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I suddenly made a "mistake" but I don't know if it's a mistake. So which is correct or they're both right?

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  • They are both grammatical. They mean different things. Only one will be applicable to a given context. What’s your context?
    – Jim
    Commented May 30, 2019 at 16:55
  • I mean what does this ticket have
    – User
    Commented May 30, 2019 at 17:02
  • Then you want, “What does this ticket include?”
    – Jim
    Commented May 30, 2019 at 17:09

2 Answers 2

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What includes this ticket?

You could ask this, for example, if you were comparing several vacation packages and you wanted to know which package includes a ticket for a particular attraction or excursion.

What does this ticket include?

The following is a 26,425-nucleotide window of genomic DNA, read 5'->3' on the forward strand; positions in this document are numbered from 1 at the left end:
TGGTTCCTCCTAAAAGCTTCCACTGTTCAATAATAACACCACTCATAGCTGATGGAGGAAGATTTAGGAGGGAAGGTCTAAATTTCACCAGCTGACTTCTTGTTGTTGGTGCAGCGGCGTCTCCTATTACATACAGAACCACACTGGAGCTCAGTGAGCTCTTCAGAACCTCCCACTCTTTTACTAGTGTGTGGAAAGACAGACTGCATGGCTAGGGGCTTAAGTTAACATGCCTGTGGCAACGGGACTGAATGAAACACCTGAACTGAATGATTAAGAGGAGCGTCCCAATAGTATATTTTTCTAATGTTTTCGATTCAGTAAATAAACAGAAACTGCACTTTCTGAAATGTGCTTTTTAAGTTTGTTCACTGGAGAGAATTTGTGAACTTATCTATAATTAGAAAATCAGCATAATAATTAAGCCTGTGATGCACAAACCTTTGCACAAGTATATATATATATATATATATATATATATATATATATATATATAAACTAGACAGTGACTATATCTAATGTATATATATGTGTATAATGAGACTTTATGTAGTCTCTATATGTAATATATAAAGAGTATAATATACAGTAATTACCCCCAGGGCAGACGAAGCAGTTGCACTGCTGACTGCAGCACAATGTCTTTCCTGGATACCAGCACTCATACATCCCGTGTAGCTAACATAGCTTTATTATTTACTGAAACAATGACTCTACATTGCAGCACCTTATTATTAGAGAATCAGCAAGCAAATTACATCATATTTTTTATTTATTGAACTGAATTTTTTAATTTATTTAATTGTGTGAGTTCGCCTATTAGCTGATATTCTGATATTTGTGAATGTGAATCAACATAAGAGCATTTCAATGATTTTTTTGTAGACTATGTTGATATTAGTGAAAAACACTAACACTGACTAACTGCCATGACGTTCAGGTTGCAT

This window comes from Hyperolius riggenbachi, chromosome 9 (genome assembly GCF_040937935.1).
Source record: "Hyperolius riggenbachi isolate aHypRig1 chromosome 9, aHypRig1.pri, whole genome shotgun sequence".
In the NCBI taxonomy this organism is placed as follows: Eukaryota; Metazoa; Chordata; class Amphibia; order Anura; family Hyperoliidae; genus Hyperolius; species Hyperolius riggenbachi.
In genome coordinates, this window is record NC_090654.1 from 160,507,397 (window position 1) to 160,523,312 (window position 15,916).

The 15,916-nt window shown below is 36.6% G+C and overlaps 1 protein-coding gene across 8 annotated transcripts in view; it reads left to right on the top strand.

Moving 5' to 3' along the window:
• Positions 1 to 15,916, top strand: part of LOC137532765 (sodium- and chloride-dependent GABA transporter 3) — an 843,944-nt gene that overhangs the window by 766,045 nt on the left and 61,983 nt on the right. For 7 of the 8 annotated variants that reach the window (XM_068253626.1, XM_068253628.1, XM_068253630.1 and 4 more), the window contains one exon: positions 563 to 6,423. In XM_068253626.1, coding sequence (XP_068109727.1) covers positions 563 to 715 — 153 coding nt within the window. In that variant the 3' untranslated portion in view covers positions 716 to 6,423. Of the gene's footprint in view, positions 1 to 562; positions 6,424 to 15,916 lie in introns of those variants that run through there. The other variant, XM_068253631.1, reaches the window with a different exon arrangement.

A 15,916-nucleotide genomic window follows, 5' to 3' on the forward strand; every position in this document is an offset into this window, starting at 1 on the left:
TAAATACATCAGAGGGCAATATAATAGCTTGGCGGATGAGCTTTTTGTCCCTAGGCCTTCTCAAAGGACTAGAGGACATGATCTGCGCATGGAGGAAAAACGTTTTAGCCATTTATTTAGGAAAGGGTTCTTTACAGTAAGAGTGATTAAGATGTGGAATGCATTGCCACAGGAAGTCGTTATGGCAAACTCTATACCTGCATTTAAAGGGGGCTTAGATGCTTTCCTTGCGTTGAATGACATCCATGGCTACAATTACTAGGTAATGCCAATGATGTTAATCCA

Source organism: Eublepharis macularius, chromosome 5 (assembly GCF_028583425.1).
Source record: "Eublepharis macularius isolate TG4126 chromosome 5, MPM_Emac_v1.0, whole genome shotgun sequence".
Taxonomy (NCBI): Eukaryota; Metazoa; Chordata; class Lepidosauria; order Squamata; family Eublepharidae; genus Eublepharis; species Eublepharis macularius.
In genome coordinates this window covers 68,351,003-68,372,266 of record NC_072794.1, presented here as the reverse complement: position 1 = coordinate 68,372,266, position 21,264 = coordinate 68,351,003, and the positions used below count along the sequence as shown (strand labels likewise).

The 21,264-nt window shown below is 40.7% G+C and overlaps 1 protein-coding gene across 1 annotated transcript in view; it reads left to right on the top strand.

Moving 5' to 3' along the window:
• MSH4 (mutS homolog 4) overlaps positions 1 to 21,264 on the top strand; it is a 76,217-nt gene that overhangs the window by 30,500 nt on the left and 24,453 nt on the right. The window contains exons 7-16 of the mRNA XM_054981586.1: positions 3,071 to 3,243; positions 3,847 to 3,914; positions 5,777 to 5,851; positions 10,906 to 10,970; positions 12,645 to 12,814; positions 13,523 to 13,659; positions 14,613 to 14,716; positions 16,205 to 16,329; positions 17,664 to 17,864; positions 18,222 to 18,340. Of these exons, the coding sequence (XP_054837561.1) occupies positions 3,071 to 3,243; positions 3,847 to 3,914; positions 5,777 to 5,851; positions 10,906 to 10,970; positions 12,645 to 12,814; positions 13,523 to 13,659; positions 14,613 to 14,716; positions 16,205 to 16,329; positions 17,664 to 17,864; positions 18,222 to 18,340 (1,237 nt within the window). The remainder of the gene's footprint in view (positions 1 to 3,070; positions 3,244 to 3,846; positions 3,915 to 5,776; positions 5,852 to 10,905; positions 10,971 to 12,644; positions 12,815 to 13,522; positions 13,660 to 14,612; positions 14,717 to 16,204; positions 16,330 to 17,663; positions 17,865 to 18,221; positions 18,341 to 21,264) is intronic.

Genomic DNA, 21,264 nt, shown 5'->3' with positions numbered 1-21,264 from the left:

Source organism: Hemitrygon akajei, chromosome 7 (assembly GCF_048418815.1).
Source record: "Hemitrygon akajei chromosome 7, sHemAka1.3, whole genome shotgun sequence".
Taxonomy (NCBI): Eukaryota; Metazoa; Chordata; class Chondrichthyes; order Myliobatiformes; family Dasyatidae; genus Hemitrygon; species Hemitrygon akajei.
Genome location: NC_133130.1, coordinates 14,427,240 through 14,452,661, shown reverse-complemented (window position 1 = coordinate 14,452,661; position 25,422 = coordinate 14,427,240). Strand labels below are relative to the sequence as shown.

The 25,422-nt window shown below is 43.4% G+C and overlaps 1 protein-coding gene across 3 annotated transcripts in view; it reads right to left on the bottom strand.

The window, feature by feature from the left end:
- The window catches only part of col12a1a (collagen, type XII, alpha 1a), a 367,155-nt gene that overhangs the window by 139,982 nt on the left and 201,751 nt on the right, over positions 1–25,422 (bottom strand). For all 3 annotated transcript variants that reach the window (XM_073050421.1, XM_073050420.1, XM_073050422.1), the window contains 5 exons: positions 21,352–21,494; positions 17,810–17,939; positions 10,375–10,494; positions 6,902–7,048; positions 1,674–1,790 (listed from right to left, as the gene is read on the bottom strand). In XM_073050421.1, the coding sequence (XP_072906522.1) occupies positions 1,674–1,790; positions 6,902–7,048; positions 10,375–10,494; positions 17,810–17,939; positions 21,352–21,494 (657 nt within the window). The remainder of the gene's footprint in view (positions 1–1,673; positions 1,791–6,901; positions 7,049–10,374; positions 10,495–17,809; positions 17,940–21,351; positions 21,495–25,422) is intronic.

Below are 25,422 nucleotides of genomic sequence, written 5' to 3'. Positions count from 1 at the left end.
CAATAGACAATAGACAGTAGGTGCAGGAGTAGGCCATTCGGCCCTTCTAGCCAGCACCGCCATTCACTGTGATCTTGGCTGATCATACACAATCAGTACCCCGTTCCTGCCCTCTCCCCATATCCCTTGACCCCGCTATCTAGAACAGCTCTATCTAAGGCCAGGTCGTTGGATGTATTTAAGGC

You would ask this if you wanted to know what attractions, excursions, meals, destinations, etc., are included if you buy a particular ticket.

Another way to ask this is, "What is included on [or with] this ticket?"

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Think of the ticket, a document describing something, as a container. it has something in it, something it is about. The ticket includes or contains one or more items.

The ticket is about one or more topics or items. The phrase includes this ticket is about a container of tickets. Your list of tickets includes this ticket.

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